Individual-based network model for Rift Valley Fever in Kabale District, Uganda, to guide mitigation measures: A One Health Model [article]

Musa Sekamatte, Mahbubul H Riad, Tesfaalem Tekleghiorghis, Kenneth J Linthicum, Seth C Britch, Juergen A Richt, J P Gonzalez, Caterina M Scoglio
2018 bioRxiv   pre-print
Rift Valley fever (RVF) is a zoonotic disease which causes significant morbidity and mortality among ungulate livestock and humans in endemic regions. In the major RVF epizootic regions of East Africa, the causative agent of the disease, Rift Valley fever virus (RVFV), is primarily transmitted by multiple mosquito species in Aedes, Culex, and Mansonia genera during both epizootic and enzootic periods in a complex transmission cycle largely driven by the environment. However, recent RVFV
more » ... recent RVFV activity in Uganda demonstrated that RVFV could also spread into new regions through livestock movements, and underscored the need to develop effective mitigation strategies to reduce transmission and prevent spread among cattle operations. We simulated RVFV transmission among cattle in different sub counties of Kabale District in Uganda using real world livestock data in a network-based model. This model considered livestock as spatially explicit factors in different sub-counties subjected to specific vector mosquito and environmental factors, and was configured to investigate and quantitatively evaluate the relative impacts of mosquito control, livestock movement regulations, and diversity in cattle populations on the spread of the RVF epizootic. We concluded that cattle movement should be restricted during periods of high vector mosquito abundance to control the epizootic spreading among sub-counties. On the other hand we found that mosquito control would only be sufficient to control the epizootic when mosquito abundance was low. Importantly, simulation results also showed that cattle populations with a higher diversity with regard to indigenous combined with exotic breeds led to reduced numbers of infected cattle compared to more homogenous cattle populations.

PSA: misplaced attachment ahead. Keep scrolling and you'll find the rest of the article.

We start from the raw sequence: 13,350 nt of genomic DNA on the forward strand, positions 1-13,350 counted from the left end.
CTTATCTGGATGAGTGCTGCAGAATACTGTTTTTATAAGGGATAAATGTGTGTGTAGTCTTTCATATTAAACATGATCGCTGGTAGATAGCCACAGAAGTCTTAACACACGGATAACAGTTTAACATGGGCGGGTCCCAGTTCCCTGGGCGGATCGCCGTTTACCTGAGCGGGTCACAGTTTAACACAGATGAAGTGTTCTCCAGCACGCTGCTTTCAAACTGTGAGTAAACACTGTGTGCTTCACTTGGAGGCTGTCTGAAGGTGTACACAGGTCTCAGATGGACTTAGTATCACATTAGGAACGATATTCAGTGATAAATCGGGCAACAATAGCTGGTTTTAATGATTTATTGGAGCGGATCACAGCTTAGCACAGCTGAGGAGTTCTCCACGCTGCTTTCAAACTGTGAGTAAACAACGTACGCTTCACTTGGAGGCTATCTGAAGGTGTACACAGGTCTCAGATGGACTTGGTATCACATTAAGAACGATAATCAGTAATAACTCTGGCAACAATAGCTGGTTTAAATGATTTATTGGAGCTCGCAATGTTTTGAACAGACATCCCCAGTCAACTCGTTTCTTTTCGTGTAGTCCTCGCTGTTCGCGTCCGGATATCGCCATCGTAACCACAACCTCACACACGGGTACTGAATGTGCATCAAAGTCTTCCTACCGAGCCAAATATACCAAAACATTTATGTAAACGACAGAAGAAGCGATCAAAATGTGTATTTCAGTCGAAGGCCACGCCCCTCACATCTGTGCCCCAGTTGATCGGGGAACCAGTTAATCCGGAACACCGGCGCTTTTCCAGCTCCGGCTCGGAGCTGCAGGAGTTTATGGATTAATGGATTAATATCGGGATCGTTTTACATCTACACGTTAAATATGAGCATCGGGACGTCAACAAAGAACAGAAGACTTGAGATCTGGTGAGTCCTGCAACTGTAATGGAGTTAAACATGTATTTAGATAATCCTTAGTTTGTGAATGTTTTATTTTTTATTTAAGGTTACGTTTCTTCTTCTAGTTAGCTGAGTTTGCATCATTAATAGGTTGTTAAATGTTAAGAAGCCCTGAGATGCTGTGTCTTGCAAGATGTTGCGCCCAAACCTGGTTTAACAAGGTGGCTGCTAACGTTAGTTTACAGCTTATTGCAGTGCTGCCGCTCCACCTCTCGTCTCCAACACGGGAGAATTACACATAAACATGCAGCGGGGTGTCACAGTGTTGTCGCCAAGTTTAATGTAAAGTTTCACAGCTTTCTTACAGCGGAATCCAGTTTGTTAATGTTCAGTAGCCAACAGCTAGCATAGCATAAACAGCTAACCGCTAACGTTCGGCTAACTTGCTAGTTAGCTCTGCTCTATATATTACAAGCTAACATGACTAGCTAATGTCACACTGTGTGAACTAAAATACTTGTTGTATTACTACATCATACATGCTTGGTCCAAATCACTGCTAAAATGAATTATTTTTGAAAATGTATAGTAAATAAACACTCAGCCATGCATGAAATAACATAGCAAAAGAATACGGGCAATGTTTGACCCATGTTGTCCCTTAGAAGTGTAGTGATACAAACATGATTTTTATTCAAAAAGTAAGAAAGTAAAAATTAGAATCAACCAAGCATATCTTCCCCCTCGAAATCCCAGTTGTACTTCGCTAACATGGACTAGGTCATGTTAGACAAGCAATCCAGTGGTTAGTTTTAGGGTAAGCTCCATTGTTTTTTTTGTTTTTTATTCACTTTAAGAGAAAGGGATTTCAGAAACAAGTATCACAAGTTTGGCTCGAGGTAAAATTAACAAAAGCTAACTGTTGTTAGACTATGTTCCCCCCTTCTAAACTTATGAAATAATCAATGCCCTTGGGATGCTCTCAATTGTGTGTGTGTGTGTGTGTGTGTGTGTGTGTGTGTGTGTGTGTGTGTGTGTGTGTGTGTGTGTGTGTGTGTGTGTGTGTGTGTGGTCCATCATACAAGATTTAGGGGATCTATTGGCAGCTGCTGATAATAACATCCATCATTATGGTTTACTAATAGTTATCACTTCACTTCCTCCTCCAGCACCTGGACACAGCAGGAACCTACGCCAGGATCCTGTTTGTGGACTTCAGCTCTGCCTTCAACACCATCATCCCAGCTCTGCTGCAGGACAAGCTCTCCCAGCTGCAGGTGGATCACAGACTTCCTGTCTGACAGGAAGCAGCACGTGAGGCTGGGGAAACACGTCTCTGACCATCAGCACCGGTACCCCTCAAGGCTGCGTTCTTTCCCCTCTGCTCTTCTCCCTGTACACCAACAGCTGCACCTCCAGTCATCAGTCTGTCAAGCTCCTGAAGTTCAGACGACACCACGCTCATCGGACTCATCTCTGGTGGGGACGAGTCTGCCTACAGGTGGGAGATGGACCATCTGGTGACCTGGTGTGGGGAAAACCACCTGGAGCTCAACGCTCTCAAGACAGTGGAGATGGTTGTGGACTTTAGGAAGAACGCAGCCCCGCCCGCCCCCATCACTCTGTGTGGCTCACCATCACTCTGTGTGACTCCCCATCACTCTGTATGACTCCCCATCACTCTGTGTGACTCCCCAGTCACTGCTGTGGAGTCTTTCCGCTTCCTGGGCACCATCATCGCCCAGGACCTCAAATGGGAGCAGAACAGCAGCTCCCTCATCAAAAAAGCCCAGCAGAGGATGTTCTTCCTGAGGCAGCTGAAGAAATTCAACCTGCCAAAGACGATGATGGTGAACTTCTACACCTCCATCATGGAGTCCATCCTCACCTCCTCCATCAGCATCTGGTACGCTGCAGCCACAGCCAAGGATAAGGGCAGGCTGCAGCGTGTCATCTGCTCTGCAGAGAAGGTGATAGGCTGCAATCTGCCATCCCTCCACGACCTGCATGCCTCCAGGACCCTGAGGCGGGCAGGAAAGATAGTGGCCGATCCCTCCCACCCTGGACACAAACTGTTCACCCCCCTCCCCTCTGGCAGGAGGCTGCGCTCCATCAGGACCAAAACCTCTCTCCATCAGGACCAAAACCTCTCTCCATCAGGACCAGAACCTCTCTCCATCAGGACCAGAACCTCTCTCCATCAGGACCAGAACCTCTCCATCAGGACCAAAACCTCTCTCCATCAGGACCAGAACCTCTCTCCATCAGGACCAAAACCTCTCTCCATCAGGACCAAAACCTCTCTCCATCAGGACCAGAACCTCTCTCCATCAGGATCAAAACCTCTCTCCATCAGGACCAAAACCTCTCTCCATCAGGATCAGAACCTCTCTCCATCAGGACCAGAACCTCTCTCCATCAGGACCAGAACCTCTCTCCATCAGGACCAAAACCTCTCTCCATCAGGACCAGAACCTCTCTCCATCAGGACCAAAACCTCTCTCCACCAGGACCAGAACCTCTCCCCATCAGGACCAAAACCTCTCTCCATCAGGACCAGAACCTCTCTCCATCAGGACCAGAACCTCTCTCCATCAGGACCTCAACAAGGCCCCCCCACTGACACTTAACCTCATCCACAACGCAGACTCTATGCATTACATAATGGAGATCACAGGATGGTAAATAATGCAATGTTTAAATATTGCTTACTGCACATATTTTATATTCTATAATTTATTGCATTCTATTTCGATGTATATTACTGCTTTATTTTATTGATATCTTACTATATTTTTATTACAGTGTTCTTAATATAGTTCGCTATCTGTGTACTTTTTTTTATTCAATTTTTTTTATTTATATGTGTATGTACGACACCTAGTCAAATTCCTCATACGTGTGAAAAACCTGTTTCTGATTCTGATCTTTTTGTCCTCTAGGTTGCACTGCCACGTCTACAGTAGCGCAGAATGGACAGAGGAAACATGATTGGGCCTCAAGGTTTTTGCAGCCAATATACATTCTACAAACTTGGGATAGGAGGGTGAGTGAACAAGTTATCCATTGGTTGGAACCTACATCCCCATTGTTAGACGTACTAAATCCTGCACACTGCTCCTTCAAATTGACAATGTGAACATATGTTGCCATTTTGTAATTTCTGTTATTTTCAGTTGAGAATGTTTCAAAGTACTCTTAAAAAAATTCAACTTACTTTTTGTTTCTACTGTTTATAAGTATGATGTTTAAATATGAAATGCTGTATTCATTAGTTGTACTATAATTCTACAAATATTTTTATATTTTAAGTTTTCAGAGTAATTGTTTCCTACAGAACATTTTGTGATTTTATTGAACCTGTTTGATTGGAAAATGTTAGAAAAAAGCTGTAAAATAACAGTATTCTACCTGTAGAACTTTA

doi:10.1101/388785 fatcat:kppzdkryorci5k2s6ezbhqejze